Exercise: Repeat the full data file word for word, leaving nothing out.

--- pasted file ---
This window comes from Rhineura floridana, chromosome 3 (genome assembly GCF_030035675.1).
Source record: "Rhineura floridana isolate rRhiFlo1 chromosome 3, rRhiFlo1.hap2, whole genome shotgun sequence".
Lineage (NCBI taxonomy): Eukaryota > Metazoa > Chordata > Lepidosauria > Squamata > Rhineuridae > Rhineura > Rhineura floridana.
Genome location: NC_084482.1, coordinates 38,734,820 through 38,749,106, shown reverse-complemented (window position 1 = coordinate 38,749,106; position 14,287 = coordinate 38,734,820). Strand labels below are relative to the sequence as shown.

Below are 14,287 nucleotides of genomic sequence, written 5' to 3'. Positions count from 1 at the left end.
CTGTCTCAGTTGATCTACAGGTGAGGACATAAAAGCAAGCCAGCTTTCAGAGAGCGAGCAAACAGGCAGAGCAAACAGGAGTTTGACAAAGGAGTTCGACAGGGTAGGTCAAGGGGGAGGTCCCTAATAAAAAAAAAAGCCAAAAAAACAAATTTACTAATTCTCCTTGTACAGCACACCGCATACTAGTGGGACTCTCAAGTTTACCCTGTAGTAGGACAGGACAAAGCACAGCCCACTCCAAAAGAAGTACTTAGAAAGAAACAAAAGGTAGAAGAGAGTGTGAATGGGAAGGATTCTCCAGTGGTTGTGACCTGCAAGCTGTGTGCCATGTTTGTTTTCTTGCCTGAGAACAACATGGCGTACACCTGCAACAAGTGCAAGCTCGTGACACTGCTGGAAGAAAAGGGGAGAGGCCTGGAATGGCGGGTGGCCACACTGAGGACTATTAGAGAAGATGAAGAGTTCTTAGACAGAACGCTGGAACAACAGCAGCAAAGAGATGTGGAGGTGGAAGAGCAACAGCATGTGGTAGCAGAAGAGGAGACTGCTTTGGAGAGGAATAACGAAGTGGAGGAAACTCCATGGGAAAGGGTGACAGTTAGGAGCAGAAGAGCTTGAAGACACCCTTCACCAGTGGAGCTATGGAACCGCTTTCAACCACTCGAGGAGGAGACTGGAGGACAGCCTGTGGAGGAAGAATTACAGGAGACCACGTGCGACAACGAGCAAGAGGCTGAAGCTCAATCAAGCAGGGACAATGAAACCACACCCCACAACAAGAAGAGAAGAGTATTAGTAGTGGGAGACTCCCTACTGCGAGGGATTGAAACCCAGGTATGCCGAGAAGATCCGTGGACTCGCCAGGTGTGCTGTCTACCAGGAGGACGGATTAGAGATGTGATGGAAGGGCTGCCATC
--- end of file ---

This window comes from Rhineura floridana, chromosome 3 (genome assembly GCF_030035675.1).
Source record: "Rhineura floridana isolate rRhiFlo1 chromosome 3, rRhiFlo1.hap2, whole genome shotgun sequence".
Lineage (NCBI taxonomy): Eukaryota > Metazoa > Chordata > Lepidosauria > Squamata > Rhineuridae > Rhineura > Rhineura floridana.
Genome location: NC_084482.1, coordinates 38,734,820 through 38,749,106, shown reverse-complemented (window position 1 = coordinate 38,749,106; position 14,287 = coordinate 38,734,820). Strand labels below are relative to the sequence as shown.

Below are 14,287 nucleotides of genomic sequence, written 5' to 3'. Positions count from 1 at the left end.
CTGTCTCAGTTGATCTACAGGTGAGGACATAAAAGCAAGCCAGCTTTCAGAGAGCGAGCAAACAGGCAGAGCAAACAGGAGTTTGACAAAGGAGTTCGACAGGGTAGGTCAAGGGGGAGGTCCCTAATAAAAAAAAAAGCCAAAAAAACAAATTTACTAATTCTCCTTGTACAGCACACCGCATACTAGTGGGACTCTCAAGTTTACCCTGTAGTAGGACAGGACAAAGCACAGCCCACTCCAAAAGAAGTACTTAGAAAGAAACAAAAGGTAGAAGAGAGTGTGAATGGGAAGGATTCTCCAGTGGTTGTGACCTGCAAGCTGTGTGCCATGTTTGTTTTCTTGCCTGAGAACAACATGGCGTACACCTGCAACAAGTGCAAGCTCGTGACACTGCTGGAAGAAAAGGGGAGAGGCCTGGAATGGCGGGTGGCCACACTGAGGACTATTAGAGAAGATGAAGAGTTCTTAGACAGAACGCTGGAACAACAGCAGCAAAGAGATGTGGAGGTGGAAGAGCAACAGCATGTGGTAGCAGAAGAGGAGACTGCTTTGGAGAGGAATAACGAAGTGGAGGAAACTCCATGGGAAAGGGTGACAGTTAGGAGCAGAAGAGCTTGAAGACACCCTTCACCAGTGGAGCTATGGAACCGCTTTCAACCACTCGAGGAGGAGACTGGAGGACAGCCTGTGGAGGAAGAATTACAGGAGACCACGTGCGACAACGAGCAAGAGGCTGAAGCTCAATCAAGCAGGGACAATGAAACCACACCCCACAACAAGAAGAGAAGAGTATTAGTAGTGGGAGACTCCCTACTGCGAGGGATTGAAACCCAGGTATGCCGAGAAGATCCGTGGACTCGCCAGGTGTGCTGTCTACCAGGAGGACGGATTAGAGATGTGATGGAAGGGCTGCCATC